At Finch, we try to take an intersectional approach to understanding climate change. This means that we’re considering the ways in which societal factors (like gender, race, and class) impact environmental factors, and vice-versa. Hello, environmental justice. You may be asking yourself, what does gender have to do with climate change? Hint: everything. From climate action to climate policy, gender informs approaches to the adaptation and mitigation of climate change.
P.S. Scroll for some non-men that are creating lasting and impactful change when it comes to both people and the planet!
Disclosure (and quick lesson) on gender:
Gender is a tricky subject because it’s a social construct. Social constructs are beliefs or ideas that exist because a group of people agrees that they’re true. As a society, we’ve socially constructed the gender binary (i.e. boys and girls, men and women) and gender roles (i.e. “women belong in the kitchen”). There is no factual framework for gender stereotypes or the gender binary, but these social constructs can still have real and tangible impacts. For the purpose of this blog, we’re talking about non-men as inclusive of genderqueer people, nonbinary people, women, and anyone who wouldn’t identify as a man. We also may use women and non-men interchangeably (even though they’re more like rectangles and squares) because of the language that’s used in existing literature. If anything is important to Finch, it’s our use of language – bear with us!
The Boys Club of Government
We can begin to understand the relationship between gender and climate action from the lens of who has decision-making power when it comes to climate policy. We’re all familiar with calls to “smash the patriarchy!” (or maybe in Cara Delevingne’s own words, “peg the patriarchy” – yikes), but what does the patriarchy look like in practice when it comes to climate action? Well, it’s pretty much a boys club. Globally, non-men are significantly underrepresented in government. For example, the representation of women in government delegations to the United Nations Framework Convention on Climate Change (UNFCCC) has been historically (and consistently) low. Between 1996 and 2007, women constituted between 15% and 29% of delegations and between 8% and 19% of delegation leadership. This also isn’t limited to individuals – women’s organizations are less likely to attend UNFCCC forums than other UN processes. Considering that non-men make up roughly half of the world's population, something definitely seems off here…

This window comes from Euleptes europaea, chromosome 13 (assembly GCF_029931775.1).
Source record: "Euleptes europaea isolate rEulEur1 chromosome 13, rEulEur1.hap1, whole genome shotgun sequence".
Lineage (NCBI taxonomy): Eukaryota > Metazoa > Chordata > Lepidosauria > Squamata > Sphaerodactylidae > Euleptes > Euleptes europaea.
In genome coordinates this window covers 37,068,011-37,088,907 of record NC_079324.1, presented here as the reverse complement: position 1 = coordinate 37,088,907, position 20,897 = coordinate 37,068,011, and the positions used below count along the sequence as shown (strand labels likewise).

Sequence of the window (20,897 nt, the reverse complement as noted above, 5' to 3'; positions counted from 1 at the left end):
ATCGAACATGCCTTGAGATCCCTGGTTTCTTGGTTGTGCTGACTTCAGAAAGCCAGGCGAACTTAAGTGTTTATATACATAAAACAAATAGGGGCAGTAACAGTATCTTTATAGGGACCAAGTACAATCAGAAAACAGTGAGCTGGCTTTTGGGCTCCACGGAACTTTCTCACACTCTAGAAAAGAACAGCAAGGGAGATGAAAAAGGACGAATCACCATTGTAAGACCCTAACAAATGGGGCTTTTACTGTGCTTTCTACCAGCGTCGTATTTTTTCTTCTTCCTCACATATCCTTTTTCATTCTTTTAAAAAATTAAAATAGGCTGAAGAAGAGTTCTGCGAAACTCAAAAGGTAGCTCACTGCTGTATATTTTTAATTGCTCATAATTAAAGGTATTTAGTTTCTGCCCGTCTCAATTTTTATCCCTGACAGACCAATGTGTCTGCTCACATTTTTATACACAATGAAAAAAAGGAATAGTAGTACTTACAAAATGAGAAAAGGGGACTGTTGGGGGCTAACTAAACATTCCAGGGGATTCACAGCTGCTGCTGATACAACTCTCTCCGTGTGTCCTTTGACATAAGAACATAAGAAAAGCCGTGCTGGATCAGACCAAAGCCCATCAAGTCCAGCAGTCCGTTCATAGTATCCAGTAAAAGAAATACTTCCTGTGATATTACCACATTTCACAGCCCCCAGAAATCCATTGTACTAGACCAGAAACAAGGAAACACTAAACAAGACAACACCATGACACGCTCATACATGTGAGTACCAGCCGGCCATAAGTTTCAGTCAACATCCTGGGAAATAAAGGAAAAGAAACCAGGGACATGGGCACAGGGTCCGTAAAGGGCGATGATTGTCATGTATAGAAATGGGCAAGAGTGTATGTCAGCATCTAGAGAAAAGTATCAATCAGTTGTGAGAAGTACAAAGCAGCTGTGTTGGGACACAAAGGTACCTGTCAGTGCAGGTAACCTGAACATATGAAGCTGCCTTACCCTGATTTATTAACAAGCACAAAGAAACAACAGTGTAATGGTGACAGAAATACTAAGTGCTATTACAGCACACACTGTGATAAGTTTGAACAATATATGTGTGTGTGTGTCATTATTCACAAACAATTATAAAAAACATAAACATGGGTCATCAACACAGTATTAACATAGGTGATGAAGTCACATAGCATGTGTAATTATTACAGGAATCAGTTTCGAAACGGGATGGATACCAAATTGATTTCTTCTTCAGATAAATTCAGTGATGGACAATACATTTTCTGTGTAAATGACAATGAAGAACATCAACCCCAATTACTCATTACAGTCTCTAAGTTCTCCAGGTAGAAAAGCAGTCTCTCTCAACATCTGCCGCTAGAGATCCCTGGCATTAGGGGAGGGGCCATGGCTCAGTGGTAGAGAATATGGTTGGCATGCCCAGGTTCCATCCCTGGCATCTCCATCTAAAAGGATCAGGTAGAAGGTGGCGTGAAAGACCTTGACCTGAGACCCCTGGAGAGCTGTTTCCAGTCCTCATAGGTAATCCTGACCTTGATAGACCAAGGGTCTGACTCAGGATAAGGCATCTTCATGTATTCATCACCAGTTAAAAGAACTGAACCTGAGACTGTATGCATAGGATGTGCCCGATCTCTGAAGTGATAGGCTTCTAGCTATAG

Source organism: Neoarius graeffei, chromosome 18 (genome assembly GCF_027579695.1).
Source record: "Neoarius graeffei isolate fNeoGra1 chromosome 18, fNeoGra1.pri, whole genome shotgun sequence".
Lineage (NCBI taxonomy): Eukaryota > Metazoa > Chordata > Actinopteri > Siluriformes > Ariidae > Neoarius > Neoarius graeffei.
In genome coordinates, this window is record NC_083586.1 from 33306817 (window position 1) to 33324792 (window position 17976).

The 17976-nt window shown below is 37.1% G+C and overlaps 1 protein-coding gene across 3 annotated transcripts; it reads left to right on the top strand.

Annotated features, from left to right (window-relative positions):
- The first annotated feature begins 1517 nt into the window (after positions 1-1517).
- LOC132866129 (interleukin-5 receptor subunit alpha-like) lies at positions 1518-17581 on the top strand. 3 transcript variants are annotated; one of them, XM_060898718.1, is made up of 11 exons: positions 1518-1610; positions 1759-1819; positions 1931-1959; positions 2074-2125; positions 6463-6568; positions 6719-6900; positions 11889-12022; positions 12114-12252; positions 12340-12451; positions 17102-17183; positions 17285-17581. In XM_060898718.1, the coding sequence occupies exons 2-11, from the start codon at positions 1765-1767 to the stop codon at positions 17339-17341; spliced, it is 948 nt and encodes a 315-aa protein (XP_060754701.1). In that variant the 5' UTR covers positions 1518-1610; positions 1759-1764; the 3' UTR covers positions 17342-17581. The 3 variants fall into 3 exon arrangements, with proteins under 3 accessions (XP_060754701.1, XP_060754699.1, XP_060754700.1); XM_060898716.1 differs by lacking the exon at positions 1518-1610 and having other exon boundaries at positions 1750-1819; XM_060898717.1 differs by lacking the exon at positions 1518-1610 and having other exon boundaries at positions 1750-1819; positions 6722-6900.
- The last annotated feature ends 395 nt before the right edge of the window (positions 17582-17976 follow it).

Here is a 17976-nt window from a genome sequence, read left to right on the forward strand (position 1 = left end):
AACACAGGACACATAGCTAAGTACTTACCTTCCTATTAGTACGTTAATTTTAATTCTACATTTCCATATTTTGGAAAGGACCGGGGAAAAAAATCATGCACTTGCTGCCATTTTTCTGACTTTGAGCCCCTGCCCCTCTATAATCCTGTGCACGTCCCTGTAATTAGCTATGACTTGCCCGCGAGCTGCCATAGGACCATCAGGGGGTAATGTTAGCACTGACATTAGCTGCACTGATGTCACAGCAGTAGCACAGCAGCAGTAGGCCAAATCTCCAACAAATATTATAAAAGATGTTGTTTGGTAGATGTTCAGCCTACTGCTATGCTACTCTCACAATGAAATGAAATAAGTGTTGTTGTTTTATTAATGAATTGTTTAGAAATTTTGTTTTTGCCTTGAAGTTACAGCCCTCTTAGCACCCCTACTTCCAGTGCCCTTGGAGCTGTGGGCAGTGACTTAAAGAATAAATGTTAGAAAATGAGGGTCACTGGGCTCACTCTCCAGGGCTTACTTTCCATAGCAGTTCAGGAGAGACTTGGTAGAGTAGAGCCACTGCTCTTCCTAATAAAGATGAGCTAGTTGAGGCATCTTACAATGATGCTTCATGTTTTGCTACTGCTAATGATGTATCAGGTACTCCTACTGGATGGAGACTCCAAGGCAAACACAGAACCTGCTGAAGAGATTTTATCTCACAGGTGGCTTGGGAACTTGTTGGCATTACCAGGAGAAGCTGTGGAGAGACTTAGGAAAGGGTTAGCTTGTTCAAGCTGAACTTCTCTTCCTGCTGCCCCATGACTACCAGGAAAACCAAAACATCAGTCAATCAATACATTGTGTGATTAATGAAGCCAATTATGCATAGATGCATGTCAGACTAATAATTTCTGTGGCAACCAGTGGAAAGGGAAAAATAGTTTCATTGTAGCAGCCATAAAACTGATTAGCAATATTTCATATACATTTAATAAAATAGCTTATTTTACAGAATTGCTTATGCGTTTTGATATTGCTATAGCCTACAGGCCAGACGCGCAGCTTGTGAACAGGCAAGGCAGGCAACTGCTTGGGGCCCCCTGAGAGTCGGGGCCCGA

The Disproportionate Impact of Climate Change
Okay, so we know that non-men aren’t always included in conversations on climate policy. And, the unfortunate reality is that non-men are disproportionately impacted by climate-related disasters and resource scarcity – and this is particularly true for folks in the global South. This isn’t limited to gender – gender is systemically interconnected with public health, race, and class. Climate-related shifts impact all parts of life, from increased water shortages, which change the way we think of agriculture, to diseases like malaria that are impacted by changes in temperature. The folks that bear the brunt of these problems, though, are non-men in the global South, specifically people of color and lower-income people. This is because of factors like the increased likelihood of living in areas with higher rates of pollution and toxic waste.